Jared Diamond’s thesis in his 1997 book Guns, Germs, and Steel, for example, that the success of the West in comparison with other cultures is the result of European geography’s ability to absorb and combine elements from surrounding civilizations fails to account for a number points which must be considered. Diamond’s thesis, for example, does not account for the history of locations such as Alexandria, Egypt, which was a center for the combination, incubation, and distribution of ideas in Western Civilization but has since fallen into stagnation after being acquired and enculturated by another civilization. More importantly, his theory ignores altogether the human factor, or what Dawson calls the “psychological factor,” the place of people and their ideas, which is the primary factor in the shaping of a civilization.6 It was the “psychological factor” of the Christian belief in the Incarnation which provided the glue to hold together such divergent and disparate peoples and traditions as those of which Western Civilization consists.

From an early point, and perhaps because of its dual parentage in Greek and Jewish civilizations, Western Civilization demonstrated a unique openness to the beliefs and practices of a variety of peoples. In the words of the late historian Roland N. Stromberg, “no other civilization … has ever possessed the capacity for change that ours has shown. This was probably the result of its complex inheritance, which came to it from several sources.”7 With some exceptions (such as Tertullian, quoted previously), Christians, who have been the primary shapers of Western Civilization through the course of most of its history, generally viewed their faith not only as the fulfillment of Jewish messianic expectations, but as the completion of the philosophies of non-Jews as well. The second century Christian apologist Justin Martyr unequivocally asserted that Christian “doctrines … appear to be greater than all human teaching; because Christ, who appeared for our sakes, became the whole rational being, both body, and reason, and soul.”8 From this centrality of the Incarnation, Justin was able to simultaneously assert that the body, reason, and soul of man, which were taken on and redeemed by God in the Incarnation, were also given by God to man as tools for man’s use in acquiring wisdom and virtue.9 With this foundation in the Incarnation and its implications, Justin found it acceptable to commend a number of ideas of the Platonists, the Stoics, the Greek poets, and others as both wise in themselves and consonant with Christian teaching.10 This Christian openness to foreign ideas continued throughout the history of Western Civilization and allowed it to both absorb ideas from outside, such as the medieval Islamic translations of and commentaries upon Aristotelian texts, as well as find new homes in a stunning variety of ethno-linguistic and cultural groups, transforming each of these to meet its own requirements while not displacing their native heritages.

In short, while the applicability of the great bulk of Confucius’s ideas remains isolated from the experience of most people in the world and these ideas are antiquated even in modern China, the ideas of Confucius’s Greek contemporaries Socrates, Plato, and Aristotle remain as vital and significant as they were when first formulated nearly 2400 years ago. Importantly, the ideas of Socrates, Plato, and Aristotle possess equal vitality and significance not only in modern Greece but also in modern China. It is the West’s primeval embrace of diversity and its outward-looking philosophy, perhaps most encapsulated in the Christian idea of the Incarnation of Christ, that have made this possible. This is one of the great ironies which inheres in the thought of those who wish to undermine education in Western Civilization in favor of a multicultural approach. Their very openness to foreign ideas is one of the fundamental components and ultimate strengths of Western Civilization itself. They have, however, confused this strength for a weakness and made it into a point of attack by turning it on its head.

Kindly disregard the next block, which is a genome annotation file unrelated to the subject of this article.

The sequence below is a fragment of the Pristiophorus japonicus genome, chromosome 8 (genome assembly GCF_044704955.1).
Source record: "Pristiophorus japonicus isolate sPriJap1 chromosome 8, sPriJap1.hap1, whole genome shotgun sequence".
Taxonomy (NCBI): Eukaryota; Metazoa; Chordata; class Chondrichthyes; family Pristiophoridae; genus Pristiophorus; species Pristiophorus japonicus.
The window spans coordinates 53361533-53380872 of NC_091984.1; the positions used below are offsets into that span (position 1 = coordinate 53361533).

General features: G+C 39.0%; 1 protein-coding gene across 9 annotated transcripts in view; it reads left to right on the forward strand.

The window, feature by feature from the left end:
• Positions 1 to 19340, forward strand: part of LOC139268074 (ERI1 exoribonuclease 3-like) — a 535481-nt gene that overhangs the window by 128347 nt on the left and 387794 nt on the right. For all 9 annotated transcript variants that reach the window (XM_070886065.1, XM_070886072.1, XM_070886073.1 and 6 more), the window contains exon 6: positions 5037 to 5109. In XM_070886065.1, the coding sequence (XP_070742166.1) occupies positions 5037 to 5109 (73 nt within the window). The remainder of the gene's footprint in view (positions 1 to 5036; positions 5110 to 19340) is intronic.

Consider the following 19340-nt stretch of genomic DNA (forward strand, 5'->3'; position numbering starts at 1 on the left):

Notes
1 The attribution of the Babylonians as the source of the astronomical knowledge which enabled Thales of Miletus’s famous prediction of the solar eclipse of 28 May 585 BC, for example, is almost certainly false. See Dmitri Panchenko, “Thales Prediction of a Solar Eclipse,” in Journal for the History of Astronomy (November, 1994): 275-288.

2 Where the two most notably diverge and where the Jewish law exhibits an improvement over the other Mesopotamian law codes, like that of Hammurabi, is in its application of the law to all people. Leviticus 24:22, for example, makes explicit that there will be one law which applies to all people. Whereas Hammurabi prescribes lex talionis for offenses among equals, the Jewish law prescribes this standard for nearly all offenses by any party against any party. The difference is undoubtedly the result of the previous improvement of the Jewish creation story, in which man is created as a child (in his “image” and “likeness,” according to Genesis 1:26-27) of God and his co-operator, over the Mesopotamian, in which man is created as the slave of the gods. This Jewish emphasis on equality would enter deeply into the DNA of Western Civilization.

3 Tertullian, “The Prescription Against Heretics,” 7.

4 Christopher Dawson, Dynamics of World History (Wilmington: ISI Books, 2002), 399.

5 Christopher Dawson, “Christianity and the New Age,” in Jacques Maritain, Peter Wust, and Christopher Dawson, Essays in Order (New York: Macmillan, 1931), 228.

6 Christopher Dawson, The Age of the Gods (Washington, D.C.: Catholic University of America Press, 2012), xxiv.

7 Roland N. Stromberg, An Intellectual History of Modern Europe (Englewood Cliffs: Prentice-Hall, 1975), 8-9.

8 Justin Martyr, “Second Apology,” 10.

9 Ibid., 7.

10 Justin Martyr, “First Apology,” 20.